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I thought this will be simple and straightforward, but it is not. I have a camera in openGL application and I am transforming the displayed image respectively to camera "location". Location is changed by Up and Down. Camera may be rotated using Left and Right. When the camera is rotated, the forward and backvard movement should be different. This is what I've made up:

  //Somewhere in event handler switch
  else if (key == GLUT_KEY_UP|| key == GLUT_KEY_DOWN) {
    char direction = key==GLUT_KEY_UP?1:-1;   //Whether it is forward or backward movement
    std::cout<<"Moving camera in direction "<<(int)direction<<" with angle "<<rotate_y<<'\n';
    std::cout<<" - this means X is multiplied by "<<((sin((rotate_y/180)*M_PI)+1)/2)<<'\n';
    camera_x += 0.5*((sin((rotate_y/180)*M_PI)+1)/2)*direction;
    camera_z += 0.5*((cos((rotate_y/180)*M_PI)+1)/2)*direction;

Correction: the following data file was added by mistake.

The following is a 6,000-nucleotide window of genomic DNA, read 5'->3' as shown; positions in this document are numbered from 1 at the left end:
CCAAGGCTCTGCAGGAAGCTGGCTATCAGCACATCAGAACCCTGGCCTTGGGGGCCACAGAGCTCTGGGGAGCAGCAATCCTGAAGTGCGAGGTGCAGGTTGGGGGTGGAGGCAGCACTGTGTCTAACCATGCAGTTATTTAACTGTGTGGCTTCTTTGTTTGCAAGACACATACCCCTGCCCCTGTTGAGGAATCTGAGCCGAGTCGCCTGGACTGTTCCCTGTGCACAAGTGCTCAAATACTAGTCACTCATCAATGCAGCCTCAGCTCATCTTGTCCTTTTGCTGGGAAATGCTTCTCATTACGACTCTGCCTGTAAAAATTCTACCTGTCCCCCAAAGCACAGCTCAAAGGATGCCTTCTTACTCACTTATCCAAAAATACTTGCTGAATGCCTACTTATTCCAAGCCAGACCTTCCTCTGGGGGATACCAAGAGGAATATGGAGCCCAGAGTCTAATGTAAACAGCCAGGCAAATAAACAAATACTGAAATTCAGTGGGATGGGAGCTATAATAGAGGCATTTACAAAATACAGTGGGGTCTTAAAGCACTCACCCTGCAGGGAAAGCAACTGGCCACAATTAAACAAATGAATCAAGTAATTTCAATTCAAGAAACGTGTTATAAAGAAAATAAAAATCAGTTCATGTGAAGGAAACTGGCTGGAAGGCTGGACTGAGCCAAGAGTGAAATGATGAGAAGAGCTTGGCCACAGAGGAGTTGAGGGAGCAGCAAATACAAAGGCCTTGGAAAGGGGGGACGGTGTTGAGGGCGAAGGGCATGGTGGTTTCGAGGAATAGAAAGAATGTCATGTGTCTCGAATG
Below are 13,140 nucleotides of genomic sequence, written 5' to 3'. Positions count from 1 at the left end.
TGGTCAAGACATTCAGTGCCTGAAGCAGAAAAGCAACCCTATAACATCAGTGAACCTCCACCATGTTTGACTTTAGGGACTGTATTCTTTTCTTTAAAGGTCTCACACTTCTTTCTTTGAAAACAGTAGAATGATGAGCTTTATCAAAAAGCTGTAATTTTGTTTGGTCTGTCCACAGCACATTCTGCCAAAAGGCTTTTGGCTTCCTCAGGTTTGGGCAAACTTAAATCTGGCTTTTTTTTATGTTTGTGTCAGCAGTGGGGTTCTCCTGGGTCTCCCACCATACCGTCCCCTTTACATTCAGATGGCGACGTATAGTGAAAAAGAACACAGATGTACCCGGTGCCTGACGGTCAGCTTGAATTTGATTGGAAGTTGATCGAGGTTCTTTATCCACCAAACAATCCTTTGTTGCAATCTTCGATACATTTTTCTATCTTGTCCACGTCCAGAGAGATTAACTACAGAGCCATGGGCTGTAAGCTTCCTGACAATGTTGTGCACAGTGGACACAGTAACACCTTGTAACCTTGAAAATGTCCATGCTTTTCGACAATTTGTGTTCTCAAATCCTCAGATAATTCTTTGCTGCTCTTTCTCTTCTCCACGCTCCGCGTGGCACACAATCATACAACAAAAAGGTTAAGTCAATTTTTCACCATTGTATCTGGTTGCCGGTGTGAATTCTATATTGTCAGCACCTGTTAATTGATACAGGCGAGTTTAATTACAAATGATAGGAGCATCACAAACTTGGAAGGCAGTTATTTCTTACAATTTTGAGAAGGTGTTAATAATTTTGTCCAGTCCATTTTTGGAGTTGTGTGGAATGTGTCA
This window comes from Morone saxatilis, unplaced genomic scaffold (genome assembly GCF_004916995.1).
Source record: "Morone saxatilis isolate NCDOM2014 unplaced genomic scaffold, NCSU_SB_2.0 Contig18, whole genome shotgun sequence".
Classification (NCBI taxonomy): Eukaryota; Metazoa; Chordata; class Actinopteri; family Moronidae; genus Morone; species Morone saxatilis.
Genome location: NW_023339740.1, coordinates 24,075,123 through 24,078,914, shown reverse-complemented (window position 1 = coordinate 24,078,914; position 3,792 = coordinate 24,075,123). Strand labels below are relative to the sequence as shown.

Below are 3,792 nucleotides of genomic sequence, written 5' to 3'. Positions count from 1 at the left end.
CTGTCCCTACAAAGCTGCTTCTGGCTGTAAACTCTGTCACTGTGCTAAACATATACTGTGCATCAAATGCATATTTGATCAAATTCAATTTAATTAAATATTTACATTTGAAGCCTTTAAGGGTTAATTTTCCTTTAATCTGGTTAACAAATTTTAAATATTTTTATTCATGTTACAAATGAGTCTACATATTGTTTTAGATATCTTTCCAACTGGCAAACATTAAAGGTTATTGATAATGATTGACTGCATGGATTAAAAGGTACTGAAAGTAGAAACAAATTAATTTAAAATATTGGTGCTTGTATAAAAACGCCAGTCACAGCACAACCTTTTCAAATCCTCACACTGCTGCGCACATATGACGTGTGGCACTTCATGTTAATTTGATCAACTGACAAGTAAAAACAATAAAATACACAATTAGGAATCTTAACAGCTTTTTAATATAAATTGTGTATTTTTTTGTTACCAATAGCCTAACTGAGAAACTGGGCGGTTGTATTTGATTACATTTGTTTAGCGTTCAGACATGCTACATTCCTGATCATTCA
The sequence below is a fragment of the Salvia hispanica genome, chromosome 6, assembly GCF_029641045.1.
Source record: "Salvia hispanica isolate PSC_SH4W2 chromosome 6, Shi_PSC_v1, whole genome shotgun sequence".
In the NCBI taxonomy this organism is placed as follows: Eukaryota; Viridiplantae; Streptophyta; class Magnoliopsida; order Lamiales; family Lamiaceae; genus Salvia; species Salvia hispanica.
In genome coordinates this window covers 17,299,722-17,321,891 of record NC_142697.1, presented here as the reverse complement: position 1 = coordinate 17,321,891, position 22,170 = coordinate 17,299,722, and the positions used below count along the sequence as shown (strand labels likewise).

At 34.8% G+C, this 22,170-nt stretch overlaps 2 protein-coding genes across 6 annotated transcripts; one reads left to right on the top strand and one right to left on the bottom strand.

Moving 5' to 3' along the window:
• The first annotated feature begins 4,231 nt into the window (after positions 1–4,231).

}

The original rotation is in degrees, but sin() from math.h accepts radians. I'm adding 1 to the result to get results between 0-2. Then I change the sin or cos amplitude from 2 to 1, when I divide the result by 2.
This means - when the camera is looking by 0, 90, 180, 270 or 360 degrees, the functions should return 0-1 values. Am I right?
The 0.5 at the beginning is just movement speed.

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up vote 0 down vote accepted

I don't think you want the output of sin/cos to be in the range 0 - 1.

If you're trying to generate a movement vector in a particular direction, then you need to be generating points in a circle around the origin, which is exactly what you have before applying the scale and offset. Instead you're generating a circle around the point 0.5,0.5, which if used as direction vectors are probably pointing in the wrong direction:

Direction  Angle    Vector   Your Vector  Actual Direction
N            0      0,  1    0.5, 1       ~NNE
E           90      1,  0    1  , 0.5     ~ENE
S          180      0, -1    0.5, 0       E
W          270     -1,  0    0  , 0.5     N

Notice that you can only generate directions in one quadrant (because your result is always positive) and that none of them are quite what you wanted.

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Thank you for making this clear for me. It seems that the OpenGL world is a bit twisted, so I had to do sin(360-angle) to get desired result. – Tomáš Zato Apr 1 '13 at 23:00

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